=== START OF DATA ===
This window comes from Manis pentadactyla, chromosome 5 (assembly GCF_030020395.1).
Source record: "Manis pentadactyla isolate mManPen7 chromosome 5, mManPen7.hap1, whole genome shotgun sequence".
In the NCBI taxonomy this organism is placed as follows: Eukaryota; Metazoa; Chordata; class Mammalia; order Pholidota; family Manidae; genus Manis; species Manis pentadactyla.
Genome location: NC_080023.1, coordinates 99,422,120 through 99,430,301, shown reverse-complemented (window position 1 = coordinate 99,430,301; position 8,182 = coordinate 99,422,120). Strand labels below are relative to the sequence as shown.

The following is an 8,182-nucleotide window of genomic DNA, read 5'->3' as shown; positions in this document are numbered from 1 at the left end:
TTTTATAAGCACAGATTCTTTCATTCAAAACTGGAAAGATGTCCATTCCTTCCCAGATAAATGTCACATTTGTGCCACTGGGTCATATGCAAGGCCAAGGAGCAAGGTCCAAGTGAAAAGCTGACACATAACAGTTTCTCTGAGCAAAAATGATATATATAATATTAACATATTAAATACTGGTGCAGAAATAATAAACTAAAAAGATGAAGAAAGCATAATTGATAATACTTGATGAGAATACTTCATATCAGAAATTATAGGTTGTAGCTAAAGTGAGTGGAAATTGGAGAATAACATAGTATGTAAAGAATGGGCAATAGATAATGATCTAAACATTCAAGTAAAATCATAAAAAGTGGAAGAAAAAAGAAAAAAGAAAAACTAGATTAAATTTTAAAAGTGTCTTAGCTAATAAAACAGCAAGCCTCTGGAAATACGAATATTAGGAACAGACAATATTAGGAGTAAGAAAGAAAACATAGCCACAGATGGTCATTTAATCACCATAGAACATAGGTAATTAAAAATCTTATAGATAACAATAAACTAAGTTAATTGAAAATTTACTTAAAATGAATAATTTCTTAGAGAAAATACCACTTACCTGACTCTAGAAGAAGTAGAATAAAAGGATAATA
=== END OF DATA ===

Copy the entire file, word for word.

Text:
This window comes from Manis pentadactyla, chromosome 5 (assembly GCF_030020395.1).
Source record: "Manis pentadactyla isolate mManPen7 chromosome 5, mManPen7.hap1, whole genome shotgun sequence".
In the NCBI taxonomy this organism is placed as follows: Eukaryota; Metazoa; Chordata; class Mammalia; order Pholidota; family Manidae; genus Manis; species Manis pentadactyla.
Genome location: NC_080023.1, coordinates 99,422,120 through 99,430,301, shown reverse-complemented (window position 1 = coordinate 99,430,301; position 8,182 = coordinate 99,422,120). Strand labels below are relative to the sequence as shown.

The following is an 8,182-nucleotide window of genomic DNA, read 5'->3' as shown; positions in this document are numbered from 1 at the left end:
TTTTATAAGCACAGATTCTTTCATTCAAAACTGGAAAGATGTCCATTCCTTCCCAGATAAATGTCACATTTGTGCCACTGGGTCATATGCAAGGCCAAGGAGCAAGGTCCAAGTGAAAAGCTGACACATAACAGTTTCTCTGAGCAAAAATGATATATATAATATTAACATATTAAATACTGGTGCAGAAATAATAAACTAAAAAGATGAAGAAAGCATAATTGATAATACTTGATGAGAATACTTCATATCAGAAATTATAGGTTGTAGCTAAAGTGAGTGGAAATTGGAGAATAACATAGTATGTAAAGAATGGGCAATAGATAATGATCTAAACATTCAAGTAAAATCATAAAAAGTGGAAGAAAAAAGAAAAAAGAAAAACTAGATTAAATTTTAAAAGTGTCTTAGCTAATAAAACAGCAAGCCTCTGGAAATACGAATATTAGGAACAGACAATATTAGGAGTAAGAAAGAAAACATAGCCACAGATGGTCATTTAATCACCATAGAACATAGGTAATTAAAAATCTTATAGATAACAATAAACTAAGTTAATTGAAAATTTACTTAAAATGAATAATTTCTTAGAGAAAATACCACTTACCTGACTCTAGAAGAAGTAGAATAAAAGGATAATA